Rope and its uses

Rope of any kind can be described as belonging to one of two main types:

Cordage (which is made of vegetable or synthetic fibres).

Steel wire rope, or stainless-steel wire rope.

Fibre ropes are made up of fibres twisted into yarns, which are themselves twisted to form strands. Three strands laid up right-handed, that is, the strands running from left to right, form a hawser laid rope, which is the type of cordage commonly used. In a normal right-handed rope:

Fibres are spun right-handed to form yarns;

Yarns are twisted left-handed to form strands;

Strands are laid up right-handed into rope.

Because of this twist or lay of the rope, kinks and turns will form if the rope is coiled the wrong way. A right-handed rope must always be coiled down clockwise.

The length of a rope was measured in fathoms (one fathom feet), now it is measured in metres. The size of rope is measured by its diameter in millimetres.

A rope is kept in a coil or on a reel when not in use.

Rope will stretch under load and tend to twist in the opposite direction to that of its lay, but it should regain its normal form when slack.

Rope when wet will shrink in length and swell in diameter, but it will recover most of its original length when dry.

The golden rule for the care of rope is not to stow it away when wet, or it will rot. Rot and damage are detected by opening a strand.

Types of ropes commonly used are made of:

Manila: a new manila rope is golden brown in colour and is used for boat’s falls and important lifting gear.

Sisal: A hairy pale straw colour rope, used for general purposes. Sometimes treated with tar to protect it from the weather.

Hemp: Also, a pale straw colour but is hard and smooth in texture. Often found in small lines such as cod-line.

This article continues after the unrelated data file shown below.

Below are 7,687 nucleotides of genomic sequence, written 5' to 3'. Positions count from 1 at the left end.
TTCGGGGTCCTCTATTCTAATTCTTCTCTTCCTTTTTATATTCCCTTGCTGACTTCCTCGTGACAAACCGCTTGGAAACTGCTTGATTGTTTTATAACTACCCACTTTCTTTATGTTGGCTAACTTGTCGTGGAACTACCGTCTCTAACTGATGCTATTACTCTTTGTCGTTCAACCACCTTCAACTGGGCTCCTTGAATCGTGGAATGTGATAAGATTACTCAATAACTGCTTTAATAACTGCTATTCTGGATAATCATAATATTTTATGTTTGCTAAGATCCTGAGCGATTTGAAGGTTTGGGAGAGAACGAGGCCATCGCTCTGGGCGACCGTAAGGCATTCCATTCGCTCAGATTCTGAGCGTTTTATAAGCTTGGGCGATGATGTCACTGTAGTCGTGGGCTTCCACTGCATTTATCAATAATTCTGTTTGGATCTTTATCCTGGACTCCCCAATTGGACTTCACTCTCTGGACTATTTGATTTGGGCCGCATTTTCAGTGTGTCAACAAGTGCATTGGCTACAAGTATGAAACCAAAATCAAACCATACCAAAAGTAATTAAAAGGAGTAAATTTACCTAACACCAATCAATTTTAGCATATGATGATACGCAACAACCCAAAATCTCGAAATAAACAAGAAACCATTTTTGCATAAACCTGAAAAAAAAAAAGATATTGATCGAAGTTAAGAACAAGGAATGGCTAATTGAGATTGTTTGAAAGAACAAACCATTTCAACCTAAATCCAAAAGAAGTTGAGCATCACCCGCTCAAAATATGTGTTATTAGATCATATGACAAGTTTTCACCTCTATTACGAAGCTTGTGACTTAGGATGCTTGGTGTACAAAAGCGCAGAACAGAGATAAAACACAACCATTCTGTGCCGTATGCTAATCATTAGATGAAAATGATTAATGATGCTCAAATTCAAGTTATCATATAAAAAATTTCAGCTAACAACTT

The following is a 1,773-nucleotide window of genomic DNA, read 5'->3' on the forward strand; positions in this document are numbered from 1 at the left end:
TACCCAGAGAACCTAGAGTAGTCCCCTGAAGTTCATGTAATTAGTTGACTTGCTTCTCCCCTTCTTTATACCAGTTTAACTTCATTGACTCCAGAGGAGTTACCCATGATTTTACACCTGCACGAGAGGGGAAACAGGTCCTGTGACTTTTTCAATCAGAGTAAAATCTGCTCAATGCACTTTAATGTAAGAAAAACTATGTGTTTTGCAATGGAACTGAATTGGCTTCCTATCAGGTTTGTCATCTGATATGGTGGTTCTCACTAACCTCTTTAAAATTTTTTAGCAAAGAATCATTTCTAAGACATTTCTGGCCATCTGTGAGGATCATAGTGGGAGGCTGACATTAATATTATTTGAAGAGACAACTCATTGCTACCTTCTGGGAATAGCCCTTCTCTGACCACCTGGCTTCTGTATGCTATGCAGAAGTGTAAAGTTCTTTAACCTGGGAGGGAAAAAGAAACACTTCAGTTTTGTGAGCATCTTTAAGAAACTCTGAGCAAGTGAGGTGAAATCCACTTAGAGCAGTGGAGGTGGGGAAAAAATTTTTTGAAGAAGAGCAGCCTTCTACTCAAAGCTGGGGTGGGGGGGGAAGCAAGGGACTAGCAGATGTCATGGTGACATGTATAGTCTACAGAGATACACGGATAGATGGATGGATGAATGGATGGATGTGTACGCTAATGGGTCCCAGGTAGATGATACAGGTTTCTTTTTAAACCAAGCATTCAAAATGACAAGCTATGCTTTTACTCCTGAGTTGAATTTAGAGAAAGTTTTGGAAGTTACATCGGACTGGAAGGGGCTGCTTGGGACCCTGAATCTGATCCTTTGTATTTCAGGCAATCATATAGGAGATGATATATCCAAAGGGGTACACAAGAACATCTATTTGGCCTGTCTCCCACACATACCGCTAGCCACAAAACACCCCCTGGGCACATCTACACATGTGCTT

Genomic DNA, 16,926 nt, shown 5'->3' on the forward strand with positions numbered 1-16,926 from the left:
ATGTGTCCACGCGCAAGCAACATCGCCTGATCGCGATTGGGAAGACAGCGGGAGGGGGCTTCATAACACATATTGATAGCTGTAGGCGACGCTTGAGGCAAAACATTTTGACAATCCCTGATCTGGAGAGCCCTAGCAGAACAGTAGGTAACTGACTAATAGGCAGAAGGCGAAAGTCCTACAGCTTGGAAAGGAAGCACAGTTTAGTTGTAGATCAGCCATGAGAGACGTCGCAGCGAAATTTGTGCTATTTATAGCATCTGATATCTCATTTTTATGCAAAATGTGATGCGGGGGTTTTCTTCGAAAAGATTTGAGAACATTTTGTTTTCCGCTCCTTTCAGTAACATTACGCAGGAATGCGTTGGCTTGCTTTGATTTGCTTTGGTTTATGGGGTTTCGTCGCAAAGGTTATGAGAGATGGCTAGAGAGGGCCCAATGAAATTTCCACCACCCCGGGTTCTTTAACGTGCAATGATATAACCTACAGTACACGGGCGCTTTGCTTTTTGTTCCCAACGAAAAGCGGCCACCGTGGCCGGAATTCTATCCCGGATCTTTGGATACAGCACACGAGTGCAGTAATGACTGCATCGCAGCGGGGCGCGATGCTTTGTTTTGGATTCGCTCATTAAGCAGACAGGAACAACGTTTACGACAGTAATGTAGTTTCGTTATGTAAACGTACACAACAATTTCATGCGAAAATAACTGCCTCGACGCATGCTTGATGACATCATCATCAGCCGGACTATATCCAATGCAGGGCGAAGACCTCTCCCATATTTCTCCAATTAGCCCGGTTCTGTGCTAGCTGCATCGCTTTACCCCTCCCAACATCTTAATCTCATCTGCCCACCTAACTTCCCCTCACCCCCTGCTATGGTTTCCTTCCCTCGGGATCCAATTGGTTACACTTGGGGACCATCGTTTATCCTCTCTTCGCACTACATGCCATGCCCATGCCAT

Coir, or Grass Line: A very rough coconut brown colour. Lighter and weaker than the others but more resilient and is useful because it will float

Sometimes rope is made up with a coloured yarn called a rogue’s yarn running through its length. This denotes its point of manufacture

Synthetic Ropes

In small boating today synthetic ropes have almost completely replaced natural fibre ropes. The main advantages of synthetic ropes are:

Greater strength for lighter weight. More than twice as strong as manila.

Absorb very little water.

Pliable and easy to handle even when wet.

Higher resistance to exposure, to weather.

Will not rot, mildew or deteriorate even if put away wet.

Twisted or braided types available. Braided ropes though not as strong as twisted are softer on the hands and less likely to kink, they cannot however be spliced.

The three main types of synthetic rope are:

Nylon, which has the greatest strength and because of its elasticity can absorb shocks. It will stretch up to 40% before breaking.

Warning: Because of this, keep crew away from nylon under strain. A break or failure of a fitting will result in back lash. Suitable for use as anchor ropes, tow ropes, mooring lines.

Terelene, a little heavier than nylon and not quite as strong. It has about one-half the stretch of nylon and is therefore used where this is important such as in halyards. Its high resistance to abrasion also makes it suitable for mooring lines.

Polypropylene (Ulstrom) has most of the qualities of nylon and terylene, with slightly less strength and small stretch, and is cheaper. Its main characteristic is that it floats on water. This makes it unsuitable for anchor ropes, but very useful for painters and heaving lines. It is usually yellow in colour.

Spun polypropylene braided ropes are the best for sheets. They are soft on the hands and will not kink. The ends have to be tied or eyes seized into them as these ropes cannot be spliced.

Bends and Hitches

The Sea Scout is already familiar with many knots described in N.Z. Scout Handbooks, and those covered here are additional useful bends and hitches used by seamen.



Whenever a rope is cut the ends will tend to unlay, and to prevent this the ends must be whipped. Even the Recruit Sea Scout knows how to make a common whipping, but ropes for use in the boat should be whipped with the more permanent sailmaker’s whipping. The back-splice can also be used for this purpose, but as this splice increases the circumference of the rope it will not pass through a block of the appropriate size and is therefore never used on sheets and halyards. An unwhipped rope end is a sure mark of the landlubber.



Splicing is a method of joining the ends of two ropes together or of making an eye in the end of a rope, by interlocking the strands. The principal splices a Sea Scout should be able to make are:

Eye Splice